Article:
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The Conseil d’Etat, France’s supreme administrative court, said on Friday that it upholds a decision by a regulator to fine Google 100 million euros for breaches connected to its cookies policy.

The fine, which was issued by France’s CNIL data protection authority, was found to be proportionate, according to the court’s statement.

Google’s demand to annul the decision was shot down by the Conseil d’Etat. When the fine was issued, Google said “In accordance with the expectations of internet users, we are committed to implementing new changes, as well as to working actively with CNIL in response to its decision.”

CNIL is taking this very seriously

The French watchdog, CNIL, fined both Facebook and Google a combined 210 million euros over their use of cookies earlier this January. The watchdog said that the companies were making it difficult for internet users to reject online trackers.

Consent for the use of cookies forms the fundamentals of the EU’s data privacy regulations and is a major priority for the French watchdog,

The firms were then given three months to comply with the orders or face a penalty of 100,000 euros for every day delayed after the deadline.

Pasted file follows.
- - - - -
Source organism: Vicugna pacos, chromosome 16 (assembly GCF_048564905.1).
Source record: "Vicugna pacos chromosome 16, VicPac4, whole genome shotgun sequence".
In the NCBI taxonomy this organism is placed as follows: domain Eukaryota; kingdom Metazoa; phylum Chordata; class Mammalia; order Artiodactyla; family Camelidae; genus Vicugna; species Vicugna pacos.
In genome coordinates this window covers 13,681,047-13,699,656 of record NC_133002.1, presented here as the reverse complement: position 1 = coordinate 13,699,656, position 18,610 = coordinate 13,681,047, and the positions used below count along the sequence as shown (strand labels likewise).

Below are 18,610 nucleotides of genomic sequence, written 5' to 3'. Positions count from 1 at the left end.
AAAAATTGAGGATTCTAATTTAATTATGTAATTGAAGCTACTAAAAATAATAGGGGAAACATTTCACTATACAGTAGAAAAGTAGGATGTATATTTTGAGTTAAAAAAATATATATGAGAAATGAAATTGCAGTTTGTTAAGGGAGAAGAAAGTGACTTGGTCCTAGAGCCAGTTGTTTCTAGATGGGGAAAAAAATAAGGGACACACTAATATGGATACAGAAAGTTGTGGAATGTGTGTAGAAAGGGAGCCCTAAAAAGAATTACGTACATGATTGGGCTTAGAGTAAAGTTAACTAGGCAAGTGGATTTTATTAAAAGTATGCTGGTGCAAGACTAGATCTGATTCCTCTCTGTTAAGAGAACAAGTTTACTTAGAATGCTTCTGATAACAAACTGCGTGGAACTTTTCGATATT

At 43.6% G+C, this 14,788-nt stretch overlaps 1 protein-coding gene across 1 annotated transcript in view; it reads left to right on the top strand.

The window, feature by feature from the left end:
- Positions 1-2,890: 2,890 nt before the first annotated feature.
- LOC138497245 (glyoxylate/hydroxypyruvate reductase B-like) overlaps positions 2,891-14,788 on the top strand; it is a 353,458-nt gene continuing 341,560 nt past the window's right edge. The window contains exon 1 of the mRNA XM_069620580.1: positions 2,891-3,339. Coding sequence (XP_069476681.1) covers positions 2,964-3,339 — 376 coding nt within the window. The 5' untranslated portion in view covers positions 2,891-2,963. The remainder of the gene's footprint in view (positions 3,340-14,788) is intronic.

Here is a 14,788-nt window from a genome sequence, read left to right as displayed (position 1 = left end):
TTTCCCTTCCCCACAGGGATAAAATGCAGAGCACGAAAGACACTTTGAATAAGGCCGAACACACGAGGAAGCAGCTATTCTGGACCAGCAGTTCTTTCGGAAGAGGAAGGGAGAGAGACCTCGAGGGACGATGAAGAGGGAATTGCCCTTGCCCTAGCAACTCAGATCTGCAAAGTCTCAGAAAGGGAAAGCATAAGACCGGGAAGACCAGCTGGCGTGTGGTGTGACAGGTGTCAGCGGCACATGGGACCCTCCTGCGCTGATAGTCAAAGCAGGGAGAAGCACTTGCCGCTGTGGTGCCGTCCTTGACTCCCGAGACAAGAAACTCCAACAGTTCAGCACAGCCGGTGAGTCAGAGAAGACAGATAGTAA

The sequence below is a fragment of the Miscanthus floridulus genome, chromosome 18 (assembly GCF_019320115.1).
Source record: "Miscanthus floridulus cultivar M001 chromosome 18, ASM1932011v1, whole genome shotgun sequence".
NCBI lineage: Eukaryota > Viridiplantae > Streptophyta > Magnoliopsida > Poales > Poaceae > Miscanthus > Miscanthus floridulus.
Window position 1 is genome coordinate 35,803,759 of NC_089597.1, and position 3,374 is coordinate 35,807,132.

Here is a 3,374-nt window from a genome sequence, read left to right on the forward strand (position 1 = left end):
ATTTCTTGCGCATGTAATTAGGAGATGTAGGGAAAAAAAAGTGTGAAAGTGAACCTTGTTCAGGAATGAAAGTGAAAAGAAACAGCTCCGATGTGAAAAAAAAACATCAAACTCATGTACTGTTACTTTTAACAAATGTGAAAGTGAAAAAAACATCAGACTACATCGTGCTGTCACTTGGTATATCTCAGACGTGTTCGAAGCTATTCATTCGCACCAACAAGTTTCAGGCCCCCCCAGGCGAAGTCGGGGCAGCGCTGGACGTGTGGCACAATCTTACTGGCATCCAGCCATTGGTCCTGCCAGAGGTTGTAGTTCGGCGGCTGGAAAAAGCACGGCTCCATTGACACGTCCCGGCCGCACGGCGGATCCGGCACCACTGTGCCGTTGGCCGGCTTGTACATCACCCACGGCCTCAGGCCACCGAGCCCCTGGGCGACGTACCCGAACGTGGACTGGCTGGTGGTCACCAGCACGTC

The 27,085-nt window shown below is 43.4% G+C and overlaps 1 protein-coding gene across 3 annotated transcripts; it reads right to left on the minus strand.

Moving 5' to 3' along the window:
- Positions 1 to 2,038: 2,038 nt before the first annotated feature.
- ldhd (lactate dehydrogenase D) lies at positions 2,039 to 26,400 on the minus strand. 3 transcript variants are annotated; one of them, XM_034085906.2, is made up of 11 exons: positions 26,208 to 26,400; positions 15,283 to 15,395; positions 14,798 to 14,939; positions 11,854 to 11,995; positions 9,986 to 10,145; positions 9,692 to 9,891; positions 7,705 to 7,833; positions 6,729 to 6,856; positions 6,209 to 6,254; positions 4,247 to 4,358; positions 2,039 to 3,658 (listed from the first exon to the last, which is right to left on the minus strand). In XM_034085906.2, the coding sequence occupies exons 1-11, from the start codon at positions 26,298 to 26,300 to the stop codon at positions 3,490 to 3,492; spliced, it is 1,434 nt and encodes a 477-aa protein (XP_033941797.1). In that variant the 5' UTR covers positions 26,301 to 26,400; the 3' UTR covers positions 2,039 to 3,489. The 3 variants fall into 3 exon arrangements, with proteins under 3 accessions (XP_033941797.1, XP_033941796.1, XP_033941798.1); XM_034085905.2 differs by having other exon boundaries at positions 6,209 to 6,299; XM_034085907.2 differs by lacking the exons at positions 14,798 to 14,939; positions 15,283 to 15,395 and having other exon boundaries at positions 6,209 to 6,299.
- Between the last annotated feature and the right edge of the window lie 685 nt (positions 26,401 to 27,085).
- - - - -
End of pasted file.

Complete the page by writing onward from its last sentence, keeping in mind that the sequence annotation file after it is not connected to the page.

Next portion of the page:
Cookies are the little packets of data that allow browsers to store information about people so they can be targeted by ads or have an easy time logging into a frequently-visited site.

Karin Kiefer, CNIL’s head of data protection and sanctions, said, when the watchdog fined Google, that accepting cookies takes just one click. Kiefer argued that the cookies should be just as easy to reject as they are to accept.

As usual, both companies gave statements defending their arguably selfish choice to make cookies harder to reject. If the cookies go, the information collected does too and ad revenues would go down. If it makes money, the companies do it. If it doesn’t, they appeal against fines and try to placate everyone with platitudes about how much they care. Hopefully, more can be done to keep big tech in check.